They (and by “they,” I primarily refer to Texans) say “Everything’s bigger in Texas.” Toyota’s got a truck plant in Texas. In that respect, it makes sense our 2014 Toyota Tundra 1794 Edition felt so flippin’ HUGE.
Interestingly, our test Tundra was a CrewMax model, which is Toyota speak for a slightly elongated crew cab, yet it measures slightly smaller in a lot of respects than a 2013 CrewMax Tundra. Compared to last year’s model, the CrewMax Tundra’s overall length shrank six inches, height dropped 2.5 inches, and the interior space lost fractions of an inch in several dimensions, including front headroom, rear hip room, rear leg room, front hip room, and front shoulder room. That didn’t decrease its enormity to my senses, as someone who typically owns compact cars and trucks. Parking was like trying to dock the Titanic. I think I used a similar phraseology to describe the Nissan Titan PRO-4X we tested earlier this year, and it held just as true for the Tundra in CrewMax guise.
Thankfully, all Tundras come standard with Toyota’s Entune infotainment system and a color display (in our case, a seven-incher), and all Tundras come with a standard rear view camera that gives an excellent view of what’s behind you when backing. As someone who prefers to back into most every parking spot he uses, I was thankful for that. It even saved me from a near collision when some doofus decided to treat a parking lot as a 40-MPH offramp. He was driving a Dodge Magnum. That’s right, a full-size wagon. The blind spot behind the Tundra CrewMax was that large.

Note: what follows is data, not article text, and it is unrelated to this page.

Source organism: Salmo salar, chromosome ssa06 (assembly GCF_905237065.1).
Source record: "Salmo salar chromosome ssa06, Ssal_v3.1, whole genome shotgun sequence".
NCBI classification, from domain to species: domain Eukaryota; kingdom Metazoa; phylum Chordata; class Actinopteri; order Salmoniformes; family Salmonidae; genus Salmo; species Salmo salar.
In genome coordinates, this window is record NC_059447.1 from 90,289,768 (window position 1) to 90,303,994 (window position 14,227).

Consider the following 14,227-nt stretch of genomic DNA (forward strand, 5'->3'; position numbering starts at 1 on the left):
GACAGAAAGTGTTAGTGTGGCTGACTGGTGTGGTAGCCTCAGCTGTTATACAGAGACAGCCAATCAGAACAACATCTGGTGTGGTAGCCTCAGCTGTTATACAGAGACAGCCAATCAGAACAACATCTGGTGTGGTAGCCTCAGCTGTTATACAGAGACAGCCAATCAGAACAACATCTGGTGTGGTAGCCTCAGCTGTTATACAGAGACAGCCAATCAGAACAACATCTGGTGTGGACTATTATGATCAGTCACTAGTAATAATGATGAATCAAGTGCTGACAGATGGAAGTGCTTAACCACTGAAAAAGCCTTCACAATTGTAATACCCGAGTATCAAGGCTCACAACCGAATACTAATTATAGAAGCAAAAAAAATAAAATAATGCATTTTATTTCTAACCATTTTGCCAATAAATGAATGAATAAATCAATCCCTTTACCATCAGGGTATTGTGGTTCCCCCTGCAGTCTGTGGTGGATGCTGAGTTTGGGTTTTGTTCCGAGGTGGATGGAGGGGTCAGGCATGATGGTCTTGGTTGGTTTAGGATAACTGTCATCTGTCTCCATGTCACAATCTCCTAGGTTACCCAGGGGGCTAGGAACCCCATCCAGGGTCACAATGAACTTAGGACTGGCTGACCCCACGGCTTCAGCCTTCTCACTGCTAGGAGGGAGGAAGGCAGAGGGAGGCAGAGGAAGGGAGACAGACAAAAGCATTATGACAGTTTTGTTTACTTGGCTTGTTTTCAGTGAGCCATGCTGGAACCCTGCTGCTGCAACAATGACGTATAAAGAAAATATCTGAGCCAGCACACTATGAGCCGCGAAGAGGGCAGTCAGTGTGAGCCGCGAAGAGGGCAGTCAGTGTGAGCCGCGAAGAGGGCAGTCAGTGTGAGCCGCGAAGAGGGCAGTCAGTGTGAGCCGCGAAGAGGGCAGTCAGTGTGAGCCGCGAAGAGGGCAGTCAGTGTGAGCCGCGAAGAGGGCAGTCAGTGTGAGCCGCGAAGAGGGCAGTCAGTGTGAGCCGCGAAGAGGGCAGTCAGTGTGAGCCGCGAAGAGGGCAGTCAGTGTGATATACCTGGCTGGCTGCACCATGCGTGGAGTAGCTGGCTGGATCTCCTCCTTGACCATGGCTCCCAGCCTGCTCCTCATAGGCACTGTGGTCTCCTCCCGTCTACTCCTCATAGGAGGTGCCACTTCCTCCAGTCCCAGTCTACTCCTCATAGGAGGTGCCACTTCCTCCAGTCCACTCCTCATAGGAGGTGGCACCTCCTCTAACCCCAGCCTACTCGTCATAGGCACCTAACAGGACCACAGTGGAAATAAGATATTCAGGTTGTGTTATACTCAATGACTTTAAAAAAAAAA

In making the Entune system standard on all Tundras, Toyota has chosen to limit the system’s features for lower trims and give buyers more features the higher in the range they go. Our 1794 Edition being pretty much the King of Tundra Mountain, we got the full suite of Entune features, including SiriusXM satellite radio, Bluetooth music and phone connectivity, USB and AUX inputs, JBL speakers and amplifier, navigation, and the Entune App Suite that includes access to SiriusXM weather and traffic alerts, Yelp, iHeartRadio, OpenTable, Bing search, Pandora, MovieTickets.com, and Facebook Places.
As with other JBL audio-equipped Toyota products we’ve driven, the one in the Tundra 1794 Edition had ample power to disturb those in the lane next door at traffic lights in town. The speakers in the front doors could create sufficient concussion to move your pant legs, but the overall punch still fell short of the Rockford Fosgate system we experienced in the Nissan Titan PRO-4X.
Much like my time with that Titan, I regretted I didn’t have a ton of trucky things to do with the Tundra 1794 Edition. It was plenty capable, if Toyota’s specs are anything to go by — befitting of a truck named in honor of the year the rugged Texas ranch on which the Tundra assembly plant sits was founded. More about our tested Tundra’s capabilities in a later post.
Disclosure: Toyota provided the vehicle, insurance, and a tank of gas.